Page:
Over the years, less and less people have been willing to pay for specialty license plates in Florida, forcing the state to reconsider its strategy.
Advocates now say that reducing an auto registration fee implemented in 2009, could save the specialty license plates, which include support for universities, sports or animals, the Miami Herald reported.
Lobbyist Susan Goldstein says that 2009 fee increase could be to blame for the recent decline in people wanting to get the tags.
"Before the fee increases we were raising about $40 million, after the increase it fell 17 percent to about $33 million," Goldstein told members of the House Transportation & Highway Safety Subcommittee, according to the newspaper.
Specialty tags currently generate about $30 million in revenue, according to the Department of Highway Safety and Motor Vehicles. Of that, about $8.6 million goes to the state and is divided among the sponsor organizations.
But the SB 156 proposal from Sen. Joe Negron, R-Stuart, hopes to eliminate the 2009 increases, an average $12 in savings in vehicle registrations, according to the newspaper. The proposal does not include a change to specialty tag fees.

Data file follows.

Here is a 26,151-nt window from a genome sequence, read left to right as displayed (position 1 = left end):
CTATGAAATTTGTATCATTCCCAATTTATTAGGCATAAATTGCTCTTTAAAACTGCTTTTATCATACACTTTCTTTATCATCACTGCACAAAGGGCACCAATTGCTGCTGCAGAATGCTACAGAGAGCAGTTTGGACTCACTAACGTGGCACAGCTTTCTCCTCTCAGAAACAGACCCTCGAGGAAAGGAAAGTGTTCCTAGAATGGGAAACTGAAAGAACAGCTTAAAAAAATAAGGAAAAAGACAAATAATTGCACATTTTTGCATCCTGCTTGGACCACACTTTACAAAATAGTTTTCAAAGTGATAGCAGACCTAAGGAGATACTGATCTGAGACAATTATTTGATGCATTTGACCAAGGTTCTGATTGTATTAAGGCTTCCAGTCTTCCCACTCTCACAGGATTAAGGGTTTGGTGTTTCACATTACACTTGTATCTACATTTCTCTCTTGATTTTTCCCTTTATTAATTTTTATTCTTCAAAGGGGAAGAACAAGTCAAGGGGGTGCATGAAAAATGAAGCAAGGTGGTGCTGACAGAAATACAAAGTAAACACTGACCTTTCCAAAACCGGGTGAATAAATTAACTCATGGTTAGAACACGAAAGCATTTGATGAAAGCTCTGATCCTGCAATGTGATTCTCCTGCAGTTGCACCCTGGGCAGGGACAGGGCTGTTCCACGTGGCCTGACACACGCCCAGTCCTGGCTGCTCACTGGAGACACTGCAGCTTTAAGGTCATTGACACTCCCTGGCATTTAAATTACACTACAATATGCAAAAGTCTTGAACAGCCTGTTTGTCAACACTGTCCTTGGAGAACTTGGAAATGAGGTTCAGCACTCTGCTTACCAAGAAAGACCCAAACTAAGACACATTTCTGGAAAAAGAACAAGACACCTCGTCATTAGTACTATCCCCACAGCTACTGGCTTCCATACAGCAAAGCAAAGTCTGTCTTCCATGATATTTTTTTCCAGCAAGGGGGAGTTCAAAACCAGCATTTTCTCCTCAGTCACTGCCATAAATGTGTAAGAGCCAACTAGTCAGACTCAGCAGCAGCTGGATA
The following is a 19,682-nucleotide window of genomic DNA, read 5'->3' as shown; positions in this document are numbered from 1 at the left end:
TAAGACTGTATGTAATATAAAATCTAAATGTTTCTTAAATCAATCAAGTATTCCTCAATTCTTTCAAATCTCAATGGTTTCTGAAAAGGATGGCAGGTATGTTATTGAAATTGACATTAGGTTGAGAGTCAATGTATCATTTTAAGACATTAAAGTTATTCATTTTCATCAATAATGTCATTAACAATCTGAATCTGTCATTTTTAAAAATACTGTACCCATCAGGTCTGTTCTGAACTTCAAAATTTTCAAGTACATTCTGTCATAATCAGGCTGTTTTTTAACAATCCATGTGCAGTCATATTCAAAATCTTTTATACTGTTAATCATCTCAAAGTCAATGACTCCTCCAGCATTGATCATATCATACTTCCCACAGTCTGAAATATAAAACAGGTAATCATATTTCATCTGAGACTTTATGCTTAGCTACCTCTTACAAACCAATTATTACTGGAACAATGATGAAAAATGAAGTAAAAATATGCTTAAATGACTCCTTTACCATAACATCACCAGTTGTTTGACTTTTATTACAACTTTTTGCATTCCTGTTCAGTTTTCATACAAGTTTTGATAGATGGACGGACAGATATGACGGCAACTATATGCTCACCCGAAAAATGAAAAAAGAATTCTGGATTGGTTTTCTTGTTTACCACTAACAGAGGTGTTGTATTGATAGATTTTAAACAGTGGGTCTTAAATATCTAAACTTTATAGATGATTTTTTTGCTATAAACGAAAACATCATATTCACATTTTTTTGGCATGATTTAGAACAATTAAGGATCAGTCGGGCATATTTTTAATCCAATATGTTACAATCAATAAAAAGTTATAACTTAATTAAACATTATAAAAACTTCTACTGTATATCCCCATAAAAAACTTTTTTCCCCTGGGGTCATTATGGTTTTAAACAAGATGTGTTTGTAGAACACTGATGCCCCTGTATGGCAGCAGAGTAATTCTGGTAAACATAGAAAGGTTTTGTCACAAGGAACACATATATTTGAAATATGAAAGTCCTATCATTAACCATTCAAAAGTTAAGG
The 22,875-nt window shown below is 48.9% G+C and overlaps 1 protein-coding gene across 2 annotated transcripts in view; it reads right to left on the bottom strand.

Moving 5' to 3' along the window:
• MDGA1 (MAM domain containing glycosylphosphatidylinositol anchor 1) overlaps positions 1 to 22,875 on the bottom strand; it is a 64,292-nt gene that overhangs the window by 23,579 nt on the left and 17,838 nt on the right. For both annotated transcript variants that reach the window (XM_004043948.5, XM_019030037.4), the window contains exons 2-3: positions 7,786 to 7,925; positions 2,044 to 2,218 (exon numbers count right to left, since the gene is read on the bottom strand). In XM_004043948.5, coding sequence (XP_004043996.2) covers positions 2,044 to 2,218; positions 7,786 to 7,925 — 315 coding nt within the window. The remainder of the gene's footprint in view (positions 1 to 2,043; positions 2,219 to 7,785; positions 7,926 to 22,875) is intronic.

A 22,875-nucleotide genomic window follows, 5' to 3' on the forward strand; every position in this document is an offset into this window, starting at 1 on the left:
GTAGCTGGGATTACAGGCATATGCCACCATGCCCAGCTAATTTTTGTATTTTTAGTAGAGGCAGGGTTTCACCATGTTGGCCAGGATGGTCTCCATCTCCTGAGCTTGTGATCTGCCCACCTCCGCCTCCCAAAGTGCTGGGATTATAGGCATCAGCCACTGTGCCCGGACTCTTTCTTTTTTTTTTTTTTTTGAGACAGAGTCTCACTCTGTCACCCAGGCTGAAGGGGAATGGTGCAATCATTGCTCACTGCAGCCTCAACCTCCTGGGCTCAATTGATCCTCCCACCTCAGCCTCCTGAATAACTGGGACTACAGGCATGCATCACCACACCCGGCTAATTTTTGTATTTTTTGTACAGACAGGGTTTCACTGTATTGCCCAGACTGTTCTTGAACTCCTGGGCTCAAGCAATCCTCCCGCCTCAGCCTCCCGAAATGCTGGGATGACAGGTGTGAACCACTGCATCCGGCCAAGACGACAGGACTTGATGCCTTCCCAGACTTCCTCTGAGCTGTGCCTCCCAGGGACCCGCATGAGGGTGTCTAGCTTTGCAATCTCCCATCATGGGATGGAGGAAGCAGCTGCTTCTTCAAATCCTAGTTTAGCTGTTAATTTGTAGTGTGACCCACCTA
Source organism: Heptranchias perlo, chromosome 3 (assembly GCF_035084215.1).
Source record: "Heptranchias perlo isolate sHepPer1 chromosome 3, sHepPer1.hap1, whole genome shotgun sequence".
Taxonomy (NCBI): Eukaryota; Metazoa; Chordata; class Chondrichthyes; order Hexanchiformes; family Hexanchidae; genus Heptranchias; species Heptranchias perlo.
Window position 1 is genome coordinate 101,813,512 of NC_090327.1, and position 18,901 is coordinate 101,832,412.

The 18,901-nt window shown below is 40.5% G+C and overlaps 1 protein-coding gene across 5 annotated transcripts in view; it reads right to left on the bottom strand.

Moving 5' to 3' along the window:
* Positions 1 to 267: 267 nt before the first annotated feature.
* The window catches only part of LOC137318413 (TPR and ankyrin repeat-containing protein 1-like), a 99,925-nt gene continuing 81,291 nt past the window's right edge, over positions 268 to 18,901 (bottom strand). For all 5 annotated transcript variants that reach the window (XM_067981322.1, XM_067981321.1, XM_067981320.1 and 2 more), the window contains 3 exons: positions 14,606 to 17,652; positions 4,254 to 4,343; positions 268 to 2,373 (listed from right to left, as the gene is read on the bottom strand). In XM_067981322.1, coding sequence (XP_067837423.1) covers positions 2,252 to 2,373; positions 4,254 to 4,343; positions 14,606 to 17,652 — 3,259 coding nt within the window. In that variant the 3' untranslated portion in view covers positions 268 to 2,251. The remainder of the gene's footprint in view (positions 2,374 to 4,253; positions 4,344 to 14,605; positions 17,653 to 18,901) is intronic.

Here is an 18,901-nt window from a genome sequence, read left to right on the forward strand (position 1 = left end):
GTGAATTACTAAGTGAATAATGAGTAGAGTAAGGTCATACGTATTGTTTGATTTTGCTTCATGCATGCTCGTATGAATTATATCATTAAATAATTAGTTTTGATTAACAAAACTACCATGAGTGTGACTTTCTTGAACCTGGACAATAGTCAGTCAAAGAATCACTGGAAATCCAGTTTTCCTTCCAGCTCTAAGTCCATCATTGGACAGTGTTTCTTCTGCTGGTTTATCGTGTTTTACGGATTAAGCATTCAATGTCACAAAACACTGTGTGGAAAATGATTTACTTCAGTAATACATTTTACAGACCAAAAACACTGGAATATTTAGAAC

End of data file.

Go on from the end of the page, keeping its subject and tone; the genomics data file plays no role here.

"We should do everything we can to foster those continued donations that people want to give to the state of Florida," Goldstein said.
In front of a House subcommittee, Highway Safety and Motor Vehicles Deputy Director Stephen Fielder said the specialty plates have become saturated.
The number of specialty tags is on decline and some tags have shown to have very little sales, the newspaper reported.
"The market base is not growing," Fielder said.
"When I had 30 plates, I had 30 organizations competing for 1 million (motorists)," Fielder continued. "I now have 120 plates competing for 1 million customers."
Many plates have lost popularity and new specialty plate proposals have struggled to get the required 1,000 pre-sales in order to go into production.
The top specialty tags sales include the University of Florida, Florida State University, Helping Sea Turtles Survive, and Protect Wild Dolphins.
More NBC6.com Stories: